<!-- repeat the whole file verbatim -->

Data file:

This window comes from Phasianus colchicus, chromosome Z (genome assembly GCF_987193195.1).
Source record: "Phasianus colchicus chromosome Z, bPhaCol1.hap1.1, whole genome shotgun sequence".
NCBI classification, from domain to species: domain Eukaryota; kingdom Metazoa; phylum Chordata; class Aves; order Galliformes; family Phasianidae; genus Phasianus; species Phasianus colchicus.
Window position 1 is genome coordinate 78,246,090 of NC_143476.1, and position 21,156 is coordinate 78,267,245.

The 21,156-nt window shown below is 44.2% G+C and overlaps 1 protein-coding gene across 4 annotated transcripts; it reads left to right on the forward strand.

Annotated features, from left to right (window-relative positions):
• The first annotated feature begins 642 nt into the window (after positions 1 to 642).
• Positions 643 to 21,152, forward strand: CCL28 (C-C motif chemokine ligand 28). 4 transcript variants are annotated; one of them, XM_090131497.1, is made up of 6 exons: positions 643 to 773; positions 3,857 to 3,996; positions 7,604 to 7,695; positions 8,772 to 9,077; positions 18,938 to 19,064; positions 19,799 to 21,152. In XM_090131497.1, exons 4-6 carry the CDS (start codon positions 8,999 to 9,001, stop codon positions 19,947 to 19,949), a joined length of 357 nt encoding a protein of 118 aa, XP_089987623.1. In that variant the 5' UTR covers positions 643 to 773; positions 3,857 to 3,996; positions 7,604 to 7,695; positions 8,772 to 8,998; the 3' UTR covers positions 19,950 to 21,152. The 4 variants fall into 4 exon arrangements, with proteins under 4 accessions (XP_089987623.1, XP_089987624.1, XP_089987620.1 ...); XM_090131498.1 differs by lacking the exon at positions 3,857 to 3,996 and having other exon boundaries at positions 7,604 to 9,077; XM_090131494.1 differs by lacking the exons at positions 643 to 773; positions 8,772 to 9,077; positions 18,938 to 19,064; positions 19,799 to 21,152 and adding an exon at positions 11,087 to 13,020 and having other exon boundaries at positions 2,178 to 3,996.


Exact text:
This window comes from Phasianus colchicus, chromosome Z (genome assembly GCF_987193195.1).
Source record: "Phasianus colchicus chromosome Z, bPhaCol1.hap1.1, whole genome shotgun sequence".
NCBI classification, from domain to species: domain Eukaryota; kingdom Metazoa; phylum Chordata; class Aves; order Galliformes; family Phasianidae; genus Phasianus; species Phasianus colchicus.
Window position 1 is genome coordinate 78,246,090 of NC_143476.1, and position 21,156 is coordinate 78,267,245.

The 21,156-nt window shown below is 44.2% G+C and overlaps 1 protein-coding gene across 4 annotated transcripts; it reads left to right on the forward strand.

Annotated features, from left to right (window-relative positions):
• The first annotated feature begins 642 nt into the window (after positions 1 to 642).
• Positions 643 to 21,152, forward strand: CCL28 (C-C motif chemokine ligand 28). 4 transcript variants are annotated; one of them, XM_090131497.1, is made up of 6 exons: positions 643 to 773; positions 3,857 to 3,996; positions 7,604 to 7,695; positions 8,772 to 9,077; positions 18,938 to 19,064; positions 19,799 to 21,152. In XM_090131497.1, exons 4-6 carry the CDS (start codon positions 8,999 to 9,001, stop codon positions 19,947 to 19,949), a joined length of 357 nt encoding a protein of 118 aa, XP_089987623.1. In that variant the 5' UTR covers positions 643 to 773; positions 3,857 to 3,996; positions 7,604 to 7,695; positions 8,772 to 8,998; the 3' UTR covers positions 19,950 to 21,152. The 4 variants fall into 4 exon arrangements, with proteins under 4 accessions (XP_089987623.1, XP_089987624.1, XP_089987620.1 ...); XM_090131498.1 differs by lacking the exon at positions 3,857 to 3,996 and having other exon boundaries at positions 7,604 to 9,077; XM_090131494.1 differs by lacking the exons at positions 643 to 773; positions 8,772 to 9,077; positions 18,938 to 19,064; positions 19,799 to 21,152 and adding an exon at positions 11,087 to 13,020 and having other exon boundaries at positions 2,178 to 3,996.